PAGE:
Sigma Alpha Epsilon was born not long before the Confederacy itself, deep in the heart of Dixie. A small band of brothers founded SAE on March 9, 1856, at the University of Alabama in Tuscaloosa.
According to SAE, “Founded in a time of intense sectional feeling, Sigma Alpha Epsilon confined its growth to the Southern states.” It is the only national fraternity founded in the antebellum South.
Of fewer than 400 members when the Civil War began in 1861, 369 fought for the Confederacy and seven for the Union. Seventy-four SAE brothers died in the war.
The fraternity held its Southern heritage close. “We came up from Dixie land,” reads a ditty from an old SAE songbook.
But nearly 160 years later, another song—this one chanted by members of the frat’s University of Oklahoma chapter and containing racial slurs and lynching references—hearkens back to the land of cotton and puts a new spotlight on the group’s history.
SAE officials insist the chant that resulted in suspension of the chapter is neither a sanctioned song nor is it taught to fraternity members.
If there are any other chapters that use the song, “we need to address that with those chapters and stop it immediately to stamp out this type of behavior,” SAE spokesman Brandon Weghorst said.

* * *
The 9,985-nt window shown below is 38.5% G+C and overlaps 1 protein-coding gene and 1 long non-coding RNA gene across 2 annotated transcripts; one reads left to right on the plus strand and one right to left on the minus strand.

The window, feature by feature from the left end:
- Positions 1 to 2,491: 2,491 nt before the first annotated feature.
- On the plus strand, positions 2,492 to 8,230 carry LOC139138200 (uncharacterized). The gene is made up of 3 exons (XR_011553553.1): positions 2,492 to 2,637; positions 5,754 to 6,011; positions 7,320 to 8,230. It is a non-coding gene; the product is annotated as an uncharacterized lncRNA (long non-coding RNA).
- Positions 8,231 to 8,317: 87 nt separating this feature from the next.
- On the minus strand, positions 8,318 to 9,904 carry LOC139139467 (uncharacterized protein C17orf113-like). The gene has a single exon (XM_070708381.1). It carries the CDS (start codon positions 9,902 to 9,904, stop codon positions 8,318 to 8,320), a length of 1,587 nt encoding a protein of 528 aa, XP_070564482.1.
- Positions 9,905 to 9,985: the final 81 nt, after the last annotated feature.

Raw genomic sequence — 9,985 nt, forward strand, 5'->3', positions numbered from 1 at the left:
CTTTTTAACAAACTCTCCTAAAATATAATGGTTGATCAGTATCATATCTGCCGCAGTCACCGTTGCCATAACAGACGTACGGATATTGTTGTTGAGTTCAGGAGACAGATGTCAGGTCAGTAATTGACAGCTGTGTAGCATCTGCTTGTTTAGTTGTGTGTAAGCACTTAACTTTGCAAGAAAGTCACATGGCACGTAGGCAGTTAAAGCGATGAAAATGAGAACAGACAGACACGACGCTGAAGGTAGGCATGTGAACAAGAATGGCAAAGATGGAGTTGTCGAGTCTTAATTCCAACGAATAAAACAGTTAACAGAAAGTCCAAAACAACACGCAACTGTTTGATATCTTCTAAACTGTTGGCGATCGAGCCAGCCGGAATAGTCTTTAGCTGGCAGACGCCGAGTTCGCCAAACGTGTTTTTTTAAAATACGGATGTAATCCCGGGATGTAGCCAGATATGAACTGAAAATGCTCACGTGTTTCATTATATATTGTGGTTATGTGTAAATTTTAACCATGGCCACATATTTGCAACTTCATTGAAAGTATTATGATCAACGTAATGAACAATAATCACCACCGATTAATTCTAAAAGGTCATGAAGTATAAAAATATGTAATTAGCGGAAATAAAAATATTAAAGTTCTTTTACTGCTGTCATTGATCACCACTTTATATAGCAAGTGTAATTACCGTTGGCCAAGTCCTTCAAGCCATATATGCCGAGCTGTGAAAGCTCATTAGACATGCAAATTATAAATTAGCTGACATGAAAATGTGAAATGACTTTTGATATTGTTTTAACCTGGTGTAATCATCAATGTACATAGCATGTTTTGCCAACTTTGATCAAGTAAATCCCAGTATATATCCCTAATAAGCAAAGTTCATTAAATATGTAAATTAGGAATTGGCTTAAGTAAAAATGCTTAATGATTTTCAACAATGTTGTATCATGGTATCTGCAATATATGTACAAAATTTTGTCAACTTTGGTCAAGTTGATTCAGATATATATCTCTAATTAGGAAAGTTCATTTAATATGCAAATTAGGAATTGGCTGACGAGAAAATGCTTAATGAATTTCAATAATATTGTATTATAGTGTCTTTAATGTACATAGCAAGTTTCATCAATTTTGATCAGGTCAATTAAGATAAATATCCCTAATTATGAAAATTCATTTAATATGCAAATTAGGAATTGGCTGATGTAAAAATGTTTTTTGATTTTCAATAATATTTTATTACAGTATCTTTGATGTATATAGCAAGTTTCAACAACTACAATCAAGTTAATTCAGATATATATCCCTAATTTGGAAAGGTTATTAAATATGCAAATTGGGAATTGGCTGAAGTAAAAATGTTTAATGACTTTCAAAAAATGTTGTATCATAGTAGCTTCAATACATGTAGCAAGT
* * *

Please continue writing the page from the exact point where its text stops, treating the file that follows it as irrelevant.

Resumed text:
The lyrics “are so hateful and spiteful that it’s embarrassing to think that Sigma Alpha Epsilon members would even know the chant or how it goes, if they’ve heard it.”
The lyrics may have been an underground thing. But the sentiment behind them could not have been foreign to some past SAE brothers.
One of SAE’s many distinguished alumni embodies part of America’s racial history.
William “Bill” Louis Dickinson (1925−2008) was the longest-serving Republican congressman in Alabama history, 28 years from 1965 to 1993, according to the “Encyclopedia of Alabama.”
He was a World War II veteran, a judge, and Democratic mayor of Opelika, Ala., from 1925 to 1936. The key to his racial story is the year he switched parties. It was 1964, after President Lyndon Johnson signed the Civil Rights Act.
Dickinson was what was once called a Dixiecrat, a segregationist Democrat, and he left the party over what many considered Johnson’s betrayal of the party. The Dixiecrats were heirs to the old Confederate Democrats, who opposed the party of Lincoln. They left their party when it embraced civil rights for African-Americans. Dickinson supported segregationist Gov. George Wallace.
Dickinson beat “14-term Democratic incumbent George M. Grant by a 25-point margin in the aftermath of President Lyndon B. Johnson’s signing of the Civil Rights Act of 1964,” according to the “Encyclopedia of Alabama.” He then served 14 terms with little opposition. One person opposed him: Alabama civil rights advocate Virginia Durr. She said, “In Montgomery we’ve got Bill Dickinson, probably the worst congressman in the United States,” according to the journal Southern Changes.
Though some in SAE may live up to its motto as true gentlemen, the racist part of its heritage is real.
The Associated Press contributed to this report.